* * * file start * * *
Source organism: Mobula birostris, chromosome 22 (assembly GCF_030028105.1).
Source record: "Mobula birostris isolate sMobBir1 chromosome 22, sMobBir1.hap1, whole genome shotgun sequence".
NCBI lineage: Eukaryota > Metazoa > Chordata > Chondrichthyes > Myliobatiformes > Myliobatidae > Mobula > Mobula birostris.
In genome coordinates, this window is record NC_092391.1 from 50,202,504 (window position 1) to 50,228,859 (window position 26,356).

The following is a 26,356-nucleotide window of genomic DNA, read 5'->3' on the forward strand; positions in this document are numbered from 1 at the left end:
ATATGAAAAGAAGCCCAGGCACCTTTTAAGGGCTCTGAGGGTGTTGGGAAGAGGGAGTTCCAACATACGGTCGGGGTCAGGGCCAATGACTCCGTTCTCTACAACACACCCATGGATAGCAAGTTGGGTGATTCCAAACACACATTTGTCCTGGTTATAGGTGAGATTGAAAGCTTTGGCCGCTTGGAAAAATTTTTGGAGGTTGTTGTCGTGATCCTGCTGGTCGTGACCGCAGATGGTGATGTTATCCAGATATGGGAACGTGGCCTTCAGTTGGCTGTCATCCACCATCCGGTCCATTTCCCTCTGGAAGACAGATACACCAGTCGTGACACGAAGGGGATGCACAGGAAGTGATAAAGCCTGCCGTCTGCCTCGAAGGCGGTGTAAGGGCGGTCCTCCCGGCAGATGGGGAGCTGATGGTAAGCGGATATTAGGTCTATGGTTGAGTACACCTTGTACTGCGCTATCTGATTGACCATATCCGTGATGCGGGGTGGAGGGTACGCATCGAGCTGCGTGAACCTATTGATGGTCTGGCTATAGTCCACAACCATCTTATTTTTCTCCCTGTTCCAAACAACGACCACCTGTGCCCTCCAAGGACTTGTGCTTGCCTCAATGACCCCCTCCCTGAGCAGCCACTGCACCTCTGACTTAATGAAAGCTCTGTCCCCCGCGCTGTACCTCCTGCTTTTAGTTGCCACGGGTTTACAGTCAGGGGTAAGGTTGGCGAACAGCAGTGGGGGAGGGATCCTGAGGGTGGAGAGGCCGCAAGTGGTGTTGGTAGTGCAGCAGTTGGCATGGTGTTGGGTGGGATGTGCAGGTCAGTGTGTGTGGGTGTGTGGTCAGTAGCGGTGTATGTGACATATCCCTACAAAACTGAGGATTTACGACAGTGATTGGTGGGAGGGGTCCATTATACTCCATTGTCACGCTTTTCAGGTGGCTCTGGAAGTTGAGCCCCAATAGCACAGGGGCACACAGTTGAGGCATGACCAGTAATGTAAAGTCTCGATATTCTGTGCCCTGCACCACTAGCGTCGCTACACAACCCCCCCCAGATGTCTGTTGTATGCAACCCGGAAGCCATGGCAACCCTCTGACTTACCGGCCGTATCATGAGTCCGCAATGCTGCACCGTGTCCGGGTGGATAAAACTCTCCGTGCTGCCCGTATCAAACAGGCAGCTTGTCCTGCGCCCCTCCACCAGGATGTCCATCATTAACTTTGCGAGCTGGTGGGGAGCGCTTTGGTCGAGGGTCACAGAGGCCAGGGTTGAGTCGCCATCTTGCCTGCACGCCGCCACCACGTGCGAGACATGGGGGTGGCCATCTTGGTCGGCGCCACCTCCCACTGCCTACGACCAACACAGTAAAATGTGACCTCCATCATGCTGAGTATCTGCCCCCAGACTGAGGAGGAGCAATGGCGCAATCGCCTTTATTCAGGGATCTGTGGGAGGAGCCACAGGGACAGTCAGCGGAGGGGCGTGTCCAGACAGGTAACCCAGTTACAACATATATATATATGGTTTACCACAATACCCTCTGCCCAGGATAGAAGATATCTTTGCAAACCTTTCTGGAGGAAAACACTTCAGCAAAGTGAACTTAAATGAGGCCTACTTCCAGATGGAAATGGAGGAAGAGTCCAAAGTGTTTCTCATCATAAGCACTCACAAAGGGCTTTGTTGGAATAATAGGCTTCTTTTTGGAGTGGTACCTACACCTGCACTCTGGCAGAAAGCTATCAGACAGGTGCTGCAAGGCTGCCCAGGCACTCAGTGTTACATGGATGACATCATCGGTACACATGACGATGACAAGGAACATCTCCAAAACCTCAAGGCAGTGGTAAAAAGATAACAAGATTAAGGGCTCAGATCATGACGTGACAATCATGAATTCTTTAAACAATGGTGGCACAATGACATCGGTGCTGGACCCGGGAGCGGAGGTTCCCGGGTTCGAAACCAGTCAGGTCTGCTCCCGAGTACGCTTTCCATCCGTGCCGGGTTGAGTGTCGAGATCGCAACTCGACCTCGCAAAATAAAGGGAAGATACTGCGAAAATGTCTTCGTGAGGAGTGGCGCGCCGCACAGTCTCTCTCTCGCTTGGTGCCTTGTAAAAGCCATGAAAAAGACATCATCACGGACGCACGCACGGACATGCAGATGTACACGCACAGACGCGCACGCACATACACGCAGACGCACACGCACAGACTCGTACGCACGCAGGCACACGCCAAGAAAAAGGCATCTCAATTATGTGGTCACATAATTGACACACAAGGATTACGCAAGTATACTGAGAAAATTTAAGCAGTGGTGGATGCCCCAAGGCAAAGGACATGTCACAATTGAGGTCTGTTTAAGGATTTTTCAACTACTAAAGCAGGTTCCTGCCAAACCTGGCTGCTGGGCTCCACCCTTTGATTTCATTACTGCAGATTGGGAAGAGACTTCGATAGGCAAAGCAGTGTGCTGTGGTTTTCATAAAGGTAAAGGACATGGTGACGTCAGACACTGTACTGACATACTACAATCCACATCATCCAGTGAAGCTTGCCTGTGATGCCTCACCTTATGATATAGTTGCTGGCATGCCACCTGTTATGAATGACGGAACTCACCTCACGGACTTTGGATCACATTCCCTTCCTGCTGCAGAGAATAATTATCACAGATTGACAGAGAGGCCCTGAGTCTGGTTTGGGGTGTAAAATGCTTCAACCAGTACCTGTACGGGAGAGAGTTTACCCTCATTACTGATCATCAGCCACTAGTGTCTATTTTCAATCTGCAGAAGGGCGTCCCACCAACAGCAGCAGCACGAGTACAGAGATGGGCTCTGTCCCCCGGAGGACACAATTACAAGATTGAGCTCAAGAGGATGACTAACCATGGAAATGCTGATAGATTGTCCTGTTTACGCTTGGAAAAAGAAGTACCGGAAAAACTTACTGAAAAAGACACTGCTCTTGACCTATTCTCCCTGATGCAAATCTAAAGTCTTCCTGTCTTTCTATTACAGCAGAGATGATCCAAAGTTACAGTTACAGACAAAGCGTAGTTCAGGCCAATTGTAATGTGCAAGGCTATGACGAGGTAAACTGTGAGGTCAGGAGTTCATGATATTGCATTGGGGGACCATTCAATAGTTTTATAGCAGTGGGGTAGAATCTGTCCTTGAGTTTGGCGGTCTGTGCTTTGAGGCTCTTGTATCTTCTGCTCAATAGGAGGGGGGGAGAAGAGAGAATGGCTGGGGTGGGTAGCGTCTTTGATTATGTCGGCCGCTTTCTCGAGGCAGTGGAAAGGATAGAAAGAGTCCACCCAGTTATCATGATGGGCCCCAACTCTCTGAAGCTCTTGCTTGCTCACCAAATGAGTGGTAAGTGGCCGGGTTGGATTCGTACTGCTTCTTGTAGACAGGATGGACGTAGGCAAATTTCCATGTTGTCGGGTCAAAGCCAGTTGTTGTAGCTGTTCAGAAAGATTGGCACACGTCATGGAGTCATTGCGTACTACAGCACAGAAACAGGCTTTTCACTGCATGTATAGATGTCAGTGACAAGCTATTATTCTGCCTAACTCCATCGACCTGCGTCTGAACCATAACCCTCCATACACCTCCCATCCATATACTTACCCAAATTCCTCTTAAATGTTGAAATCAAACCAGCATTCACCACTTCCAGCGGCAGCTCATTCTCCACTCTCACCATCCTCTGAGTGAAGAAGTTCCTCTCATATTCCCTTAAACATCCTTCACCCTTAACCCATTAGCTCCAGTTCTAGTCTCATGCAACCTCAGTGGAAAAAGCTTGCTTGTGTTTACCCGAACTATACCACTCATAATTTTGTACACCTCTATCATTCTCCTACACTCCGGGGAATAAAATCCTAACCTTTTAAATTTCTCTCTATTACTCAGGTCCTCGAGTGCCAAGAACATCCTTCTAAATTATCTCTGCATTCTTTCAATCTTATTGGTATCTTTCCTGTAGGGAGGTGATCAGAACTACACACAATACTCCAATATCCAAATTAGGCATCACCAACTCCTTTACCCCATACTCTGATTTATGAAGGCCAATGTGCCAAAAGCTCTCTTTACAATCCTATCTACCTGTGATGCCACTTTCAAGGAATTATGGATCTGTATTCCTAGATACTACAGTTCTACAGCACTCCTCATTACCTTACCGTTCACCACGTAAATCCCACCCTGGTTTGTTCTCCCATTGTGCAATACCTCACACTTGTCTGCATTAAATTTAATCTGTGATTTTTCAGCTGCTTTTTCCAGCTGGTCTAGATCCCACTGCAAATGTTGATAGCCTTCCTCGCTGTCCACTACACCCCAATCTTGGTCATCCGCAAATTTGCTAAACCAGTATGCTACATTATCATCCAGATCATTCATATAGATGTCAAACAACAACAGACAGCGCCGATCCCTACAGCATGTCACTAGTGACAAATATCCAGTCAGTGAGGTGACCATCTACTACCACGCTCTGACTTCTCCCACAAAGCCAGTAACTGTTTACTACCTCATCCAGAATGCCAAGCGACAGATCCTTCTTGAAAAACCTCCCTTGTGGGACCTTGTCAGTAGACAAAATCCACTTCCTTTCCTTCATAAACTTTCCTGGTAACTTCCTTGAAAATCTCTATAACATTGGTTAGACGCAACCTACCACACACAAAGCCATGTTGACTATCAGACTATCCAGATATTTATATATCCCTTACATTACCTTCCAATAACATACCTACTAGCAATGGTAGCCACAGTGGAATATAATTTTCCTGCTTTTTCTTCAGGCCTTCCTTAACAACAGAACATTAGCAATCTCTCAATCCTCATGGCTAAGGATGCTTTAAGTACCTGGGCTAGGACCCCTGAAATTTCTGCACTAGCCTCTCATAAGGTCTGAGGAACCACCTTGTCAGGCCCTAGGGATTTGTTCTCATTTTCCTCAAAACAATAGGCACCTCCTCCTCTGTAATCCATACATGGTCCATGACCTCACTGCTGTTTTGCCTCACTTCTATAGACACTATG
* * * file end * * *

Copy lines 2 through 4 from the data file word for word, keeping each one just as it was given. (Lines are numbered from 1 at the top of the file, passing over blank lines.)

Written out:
Source record: "Mobula birostris isolate sMobBir1 chromosome 22, sMobBir1.hap1, whole genome shotgun sequence".
NCBI lineage: Eukaryota > Metazoa > Chordata > Chondrichthyes > Myliobatiformes > Myliobatidae > Mobula > Mobula birostris.
In genome coordinates, this window is record NC_092391.1 from 50,202,504 (window position 1) to 50,228,859 (window position 26,356).